The WCPA represents that interacting with the best minds and bringing my experience from fieldwork to the international scene. This is about when I met Sunita, at an international workshop in Austria in 2013. I clearly remember how Sunita fascinated our audience with her recounts on transboundary landscape conservation and development initiatives in the Hindu Kush Himalayas. At 39, Sunita is a passionate young woman with high emotional intelligence and a profound inner peace that radiates and touches everyone. I have the intimate conviction that we complement each other perfectly and are in the best capacity to lead the WCPA.
To bring the WCPA to the next level, we advocate a necessary transformative change that focuses on equity and sustainability. These aspects are deeply integrated into our personal beliefs, our ways of life, and our professional ethics.
This is why we want to enhance the diversity of governance of PCAs, strengthen the meaningful participation and leadership of indigenous and local communities, park rangers, youth, women, under-represented groups, and reaffirm the value of PCAs for equitable conservation and development outcomes.
Our proposed vision for the WCPA will specifically concentrate on the following principles: inclusion and diversity, meaningful and active participation, collaboration and teamwork, human rights and social justice, decentralized management, accountability, sensitivity, adaptation, dialogue, and equal representation. The work and efforts in and around protected and conserved areas need to be strongly connected with territories' reality and their human component. The benefits of conservation and sustainable development success to local communities become more tangible.
Youth and young professionals
An essential component of the transformative change that we want to bring to the WCPA involves youth. Youth and young professionals are uniquely equipped to change our society. They are whistleblowers and lead societal transformation in many aspects, driven by values of equity, justice, and inclusion. They build different models to deliver solutions to the issues created by their elders. It will be our duty to integrate youth at all levels of the leadership of the WCPA, to encourage and empower youth to take an active part in the decision-making processes of the WCPA so that they may play a significant role in the implementation of the Commission's agenda. We feel that our society has not yet come to fully include youth in professional circles and their decision-making spaces, which is also true for the WCPA. We are committed to improving this situation. Our vision for the WCPA includes full openness for our members' active participation, with spaces to create, build, and share experiences. From our perspective, we will open spaces for participation with a vision of democratization that facilitates mechanisms so that the members know how to engage and can participate actively. We will seek that the WCPA membership has more active participation.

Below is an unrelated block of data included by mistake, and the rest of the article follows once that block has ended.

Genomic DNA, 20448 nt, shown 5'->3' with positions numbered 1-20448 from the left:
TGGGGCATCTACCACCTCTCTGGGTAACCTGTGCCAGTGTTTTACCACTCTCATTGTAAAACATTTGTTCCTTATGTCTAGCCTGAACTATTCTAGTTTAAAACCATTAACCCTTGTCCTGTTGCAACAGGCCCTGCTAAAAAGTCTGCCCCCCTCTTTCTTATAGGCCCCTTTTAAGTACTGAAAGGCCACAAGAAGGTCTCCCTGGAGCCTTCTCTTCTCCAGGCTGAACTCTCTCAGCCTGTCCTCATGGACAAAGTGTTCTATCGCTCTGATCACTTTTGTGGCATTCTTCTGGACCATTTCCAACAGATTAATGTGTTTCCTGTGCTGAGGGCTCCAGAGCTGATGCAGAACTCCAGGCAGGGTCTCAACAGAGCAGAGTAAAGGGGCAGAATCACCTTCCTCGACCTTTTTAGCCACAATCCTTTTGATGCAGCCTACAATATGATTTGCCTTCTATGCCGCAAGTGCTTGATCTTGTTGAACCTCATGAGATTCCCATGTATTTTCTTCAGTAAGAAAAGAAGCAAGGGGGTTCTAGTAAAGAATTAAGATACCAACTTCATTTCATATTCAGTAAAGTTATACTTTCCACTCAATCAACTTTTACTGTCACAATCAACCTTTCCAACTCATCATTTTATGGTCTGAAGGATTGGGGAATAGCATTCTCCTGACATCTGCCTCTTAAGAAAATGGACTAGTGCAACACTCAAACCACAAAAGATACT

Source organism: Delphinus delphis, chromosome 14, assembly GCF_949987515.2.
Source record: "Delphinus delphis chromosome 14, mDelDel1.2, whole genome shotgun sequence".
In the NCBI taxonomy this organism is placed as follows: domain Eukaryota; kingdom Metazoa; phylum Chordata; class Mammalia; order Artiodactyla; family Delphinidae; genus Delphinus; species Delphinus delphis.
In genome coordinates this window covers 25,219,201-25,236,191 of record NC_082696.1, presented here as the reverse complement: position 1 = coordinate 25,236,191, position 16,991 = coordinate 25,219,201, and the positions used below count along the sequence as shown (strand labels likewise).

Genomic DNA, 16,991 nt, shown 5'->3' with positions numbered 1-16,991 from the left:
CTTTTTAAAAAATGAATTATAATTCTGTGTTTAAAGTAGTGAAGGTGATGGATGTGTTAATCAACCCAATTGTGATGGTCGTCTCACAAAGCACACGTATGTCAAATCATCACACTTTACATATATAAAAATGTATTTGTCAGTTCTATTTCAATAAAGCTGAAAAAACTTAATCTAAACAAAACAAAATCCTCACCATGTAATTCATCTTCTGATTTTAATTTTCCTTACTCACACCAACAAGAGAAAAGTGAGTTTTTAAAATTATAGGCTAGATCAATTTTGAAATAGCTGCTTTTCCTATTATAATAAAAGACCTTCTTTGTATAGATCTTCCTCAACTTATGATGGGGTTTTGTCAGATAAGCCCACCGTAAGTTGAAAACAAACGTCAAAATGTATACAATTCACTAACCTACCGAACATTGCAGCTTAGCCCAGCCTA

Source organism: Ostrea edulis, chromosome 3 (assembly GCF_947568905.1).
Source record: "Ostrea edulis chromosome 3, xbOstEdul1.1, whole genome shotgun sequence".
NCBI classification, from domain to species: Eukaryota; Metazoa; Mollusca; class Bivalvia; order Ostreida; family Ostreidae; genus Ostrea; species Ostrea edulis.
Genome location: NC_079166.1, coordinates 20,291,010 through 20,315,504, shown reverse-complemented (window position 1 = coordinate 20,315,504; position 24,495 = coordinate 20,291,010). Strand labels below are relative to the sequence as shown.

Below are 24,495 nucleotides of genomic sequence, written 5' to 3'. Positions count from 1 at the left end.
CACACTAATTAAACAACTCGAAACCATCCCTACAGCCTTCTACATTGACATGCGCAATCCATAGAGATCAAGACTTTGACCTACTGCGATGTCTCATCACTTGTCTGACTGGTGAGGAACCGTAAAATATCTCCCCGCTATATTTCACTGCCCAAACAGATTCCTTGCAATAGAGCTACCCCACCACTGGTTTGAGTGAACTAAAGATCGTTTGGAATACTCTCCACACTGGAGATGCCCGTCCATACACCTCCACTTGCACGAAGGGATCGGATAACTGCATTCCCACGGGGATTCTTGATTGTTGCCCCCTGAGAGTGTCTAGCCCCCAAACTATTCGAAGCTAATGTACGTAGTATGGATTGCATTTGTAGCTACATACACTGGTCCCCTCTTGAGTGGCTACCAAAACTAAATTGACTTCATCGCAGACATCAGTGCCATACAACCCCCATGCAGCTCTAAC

We will ensure that young professional members can have greater involvement in decision-making spaces and that they may also access leadership positions within the Commission.
To make this change effective, we need the youth's help to activate the individual, the community, and governance systems at multiple scales to generate systems and cultures that are equitable and sustainable. We need your help in spreading the message about protected and conserved areas as the cornerstone of biodiversity conservation and ecosystem services for human prosperity. We want to invite the youth and all our WildHub community to join the IUCN commissions, especially the WCPA, to support our vision of protecting our biodiversity, ecosystems, and planet, by applying on the IUCN Commissions Portal.
We believe that youth and WildHub are agents of change that can make a difference by empowering people creatively and collaboratively with the necessary transformations to deliver a better world.
We face times of maximum uncertainty with dynamics such as climate change, pandemics, racism, misunderstandings, individualism, exclusions, and greed that take away our sleep, and thus we feel the urgent need to take decisive action with equity, dignity, compassion, and love. The youth is in the best position to contribute, and we feel optimistic about it. The future is our choice, and the way forward involves an unprecedented transformative change to implement solutions to global challenges, with benefits for everyone.
We request the community to support our vision for the WCPA, for a more inclusive and just world, for biodiversity, for people (including women, indigenous peoples, and youth), and a better world. For more information about our vision, please consider visiting and following us: Facebook, Blog, LinkedIn.
Dinerstein E., Joshi A. R., Vynne C., Lee A. T. L., Pharand-Deschênes F., França M., Fernando S., Birch T., Burkart K., Asner G. P., Olson D. (2020). A “Global Safety Net” to reverse biodiversity loss and stabilize Earth’s climate. Science Advances 6, 2020. DOI: 10.1126/sciadv.abb2824WWF (2020). Living Planet Report 2020 - Bending the curve of biodiversity loss. Almond R.E.A., Grooten M., Petersen T. (Eds). WWF, Gland, Switzerland. https://wwfin.awsassets.panda.org/downloads/lpr_2020_summary.pdf
UNEP-WCMC, IUCN, NGS (2020). Protected Planet Live Report 2020. UNEP-WCMC, IUCN and NGS: Cambridge UK: Gland, Switzerland; and Washington, D.C., USA. https://livereport.protectedplanet.net/
Woodley, S., Locke H., Laffoley D., MacKinnon K., Sandwith T., Smart J. (2019). A review of evidence for area-based conservation targets for the Post-2020 Global Biodiversity Network. PARKS 25: 31–46. https://doi.org/10.2305/IUCN.CH.2019.PARKS-25-2SW2.en